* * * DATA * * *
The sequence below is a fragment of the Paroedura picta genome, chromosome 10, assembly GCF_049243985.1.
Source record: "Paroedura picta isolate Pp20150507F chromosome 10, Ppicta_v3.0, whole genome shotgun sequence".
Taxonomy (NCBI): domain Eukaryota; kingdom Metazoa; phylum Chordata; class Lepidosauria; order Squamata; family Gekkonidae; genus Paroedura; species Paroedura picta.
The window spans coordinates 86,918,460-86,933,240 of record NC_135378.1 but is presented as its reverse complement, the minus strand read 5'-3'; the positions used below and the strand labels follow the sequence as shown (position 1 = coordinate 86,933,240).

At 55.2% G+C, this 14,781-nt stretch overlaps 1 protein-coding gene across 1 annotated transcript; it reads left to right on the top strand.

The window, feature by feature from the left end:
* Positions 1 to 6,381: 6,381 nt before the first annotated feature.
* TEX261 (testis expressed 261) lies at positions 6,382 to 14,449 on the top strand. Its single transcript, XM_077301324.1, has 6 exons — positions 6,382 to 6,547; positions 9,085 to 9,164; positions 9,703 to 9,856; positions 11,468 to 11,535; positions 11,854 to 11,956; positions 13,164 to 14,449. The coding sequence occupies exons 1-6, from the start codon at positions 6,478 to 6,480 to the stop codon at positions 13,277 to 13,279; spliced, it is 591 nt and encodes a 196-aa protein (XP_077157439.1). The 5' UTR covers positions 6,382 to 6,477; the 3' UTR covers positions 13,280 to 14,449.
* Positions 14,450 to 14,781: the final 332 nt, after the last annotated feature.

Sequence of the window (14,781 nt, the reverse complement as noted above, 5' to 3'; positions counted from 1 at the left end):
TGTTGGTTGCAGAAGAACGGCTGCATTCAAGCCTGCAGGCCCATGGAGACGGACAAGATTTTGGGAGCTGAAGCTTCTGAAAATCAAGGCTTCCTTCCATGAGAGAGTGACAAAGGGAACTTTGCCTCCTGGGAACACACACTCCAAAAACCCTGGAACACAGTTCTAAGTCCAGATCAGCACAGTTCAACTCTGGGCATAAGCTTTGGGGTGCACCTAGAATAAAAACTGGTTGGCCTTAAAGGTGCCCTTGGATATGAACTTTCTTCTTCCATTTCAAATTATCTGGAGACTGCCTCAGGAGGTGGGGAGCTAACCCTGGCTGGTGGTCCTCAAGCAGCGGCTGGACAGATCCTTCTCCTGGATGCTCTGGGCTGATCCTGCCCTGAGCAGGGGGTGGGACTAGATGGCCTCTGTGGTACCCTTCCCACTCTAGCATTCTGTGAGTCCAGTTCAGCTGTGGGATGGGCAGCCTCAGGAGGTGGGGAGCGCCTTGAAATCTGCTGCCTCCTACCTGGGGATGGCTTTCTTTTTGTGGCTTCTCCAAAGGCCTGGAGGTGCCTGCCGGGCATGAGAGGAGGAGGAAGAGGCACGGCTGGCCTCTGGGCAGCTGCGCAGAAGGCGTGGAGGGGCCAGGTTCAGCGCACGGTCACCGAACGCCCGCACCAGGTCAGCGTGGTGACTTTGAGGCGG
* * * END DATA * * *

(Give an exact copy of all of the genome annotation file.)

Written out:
The sequence below is a fragment of the Paroedura picta genome, chromosome 10, assembly GCF_049243985.1.
Source record: "Paroedura picta isolate Pp20150507F chromosome 10, Ppicta_v3.0, whole genome shotgun sequence".
Taxonomy (NCBI): domain Eukaryota; kingdom Metazoa; phylum Chordata; class Lepidosauria; order Squamata; family Gekkonidae; genus Paroedura; species Paroedura picta.
The window spans coordinates 86,918,460-86,933,240 of record NC_135378.1 but is presented as its reverse complement, the minus strand read 5'-3'; the positions used below and the strand labels follow the sequence as shown (position 1 = coordinate 86,933,240).

At 55.2% G+C, this 14,781-nt stretch overlaps 1 protein-coding gene across 1 annotated transcript; it reads left to right on the top strand.

The window, feature by feature from the left end:
* Positions 1 to 6,381: 6,381 nt before the first annotated feature.
* TEX261 (testis expressed 261) lies at positions 6,382 to 14,449 on the top strand. Its single transcript, XM_077301324.1, has 6 exons — positions 6,382 to 6,547; positions 9,085 to 9,164; positions 9,703 to 9,856; positions 11,468 to 11,535; positions 11,854 to 11,956; positions 13,164 to 14,449. The coding sequence occupies exons 1-6, from the start codon at positions 6,478 to 6,480 to the stop codon at positions 13,277 to 13,279; spliced, it is 591 nt and encodes a 196-aa protein (XP_077157439.1). The 5' UTR covers positions 6,382 to 6,477; the 3' UTR covers positions 13,280 to 14,449.
* Positions 14,450 to 14,781: the final 332 nt, after the last annotated feature.

Sequence of the window (14,781 nt, the reverse complement as noted above, 5' to 3'; positions counted from 1 at the left end):
TGTTGGTTGCAGAAGAACGGCTGCATTCAAGCCTGCAGGCCCATGGAGACGGACAAGATTTTGGGAGCTGAAGCTTCTGAAAATCAAGGCTTCCTTCCATGAGAGAGTGACAAAGGGAACTTTGCCTCCTGGGAACACACACTCCAAAAACCCTGGAACACAGTTCTAAGTCCAGATCAGCACAGTTCAACTCTGGGCATAAGCTTTGGGGTGCACCTAGAATAAAAACTGGTTGGCCTTAAAGGTGCCCTTGGATATGAACTTTCTTCTTCCATTTCAAATTATCTGGAGACTGCCTCAGGAGGTGGGGAGCTAACCCTGGCTGGTGGTCCTCAAGCAGCGGCTGGACAGATCCTTCTCCTGGATGCTCTGGGCTGATCCTGCCCTGAGCAGGGGGTGGGACTAGATGGCCTCTGTGGTACCCTTCCCACTCTAGCATTCTGTGAGTCCAGTTCAGCTGTGGGATGGGCAGCCTCAGGAGGTGGGGAGCGCCTTGAAATCTGCTGCCTCCTACCTGGGGATGGCTTTCTTTTTGTGGCTTCTCCAAAGGCCTGGAGGTGCCTGCCGGGCATGAGAGGAGGAGGAAGAGGCACGGCTGGCCTCTGGGCAGCTGCGCAGAAGGCGTGGAGGGGCCAGGTTCAGCGCACGGTCACCGAACGCCCGCACCAGGTCAGCGTGGTGACTTTGAGGCGG